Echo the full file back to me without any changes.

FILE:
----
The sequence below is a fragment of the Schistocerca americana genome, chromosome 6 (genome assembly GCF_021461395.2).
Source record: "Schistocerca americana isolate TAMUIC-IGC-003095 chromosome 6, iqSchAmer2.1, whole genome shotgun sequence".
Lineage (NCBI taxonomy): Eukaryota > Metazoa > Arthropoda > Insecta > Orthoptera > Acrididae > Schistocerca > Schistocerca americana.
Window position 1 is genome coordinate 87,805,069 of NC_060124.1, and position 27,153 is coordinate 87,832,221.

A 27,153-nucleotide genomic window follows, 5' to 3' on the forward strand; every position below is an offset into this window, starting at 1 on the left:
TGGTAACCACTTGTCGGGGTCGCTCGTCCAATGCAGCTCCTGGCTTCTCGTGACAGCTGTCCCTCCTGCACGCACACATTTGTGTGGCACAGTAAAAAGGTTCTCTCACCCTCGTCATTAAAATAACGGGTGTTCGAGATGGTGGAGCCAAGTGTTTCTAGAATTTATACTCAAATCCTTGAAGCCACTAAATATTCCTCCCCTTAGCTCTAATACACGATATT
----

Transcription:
The sequence below is a fragment of the Schistocerca americana genome, chromosome 6 (genome assembly GCF_021461395.2).
Source record: "Schistocerca americana isolate TAMUIC-IGC-003095 chromosome 6, iqSchAmer2.1, whole genome shotgun sequence".
Lineage (NCBI taxonomy): Eukaryota > Metazoa > Arthropoda > Insecta > Orthoptera > Acrididae > Schistocerca > Schistocerca americana.
Window position 1 is genome coordinate 87,805,069 of NC_060124.1, and position 27,153 is coordinate 87,832,221.

A 27,153-nucleotide genomic window follows, 5' to 3' on the forward strand; every position below is an offset into this window, starting at 1 on the left:
TGGTAACCACTTGTCGGGGTCGCTCGTCCAATGCAGCTCCTGGCTTCTCGTGACAGCTGTCCCTCCTGCACGCACACATTTGTGTGGCACAGTAAAAAGGTTCTCTCACCCTCGTCATTAAAATAACGGGTGTTCGAGATGGTGGAGCCAAGTGTTTCTAGAATTTATACTCAAATCCTTGAAGCCACTAAATATTCCTCCCCTTAGCTCTAATACACGATATT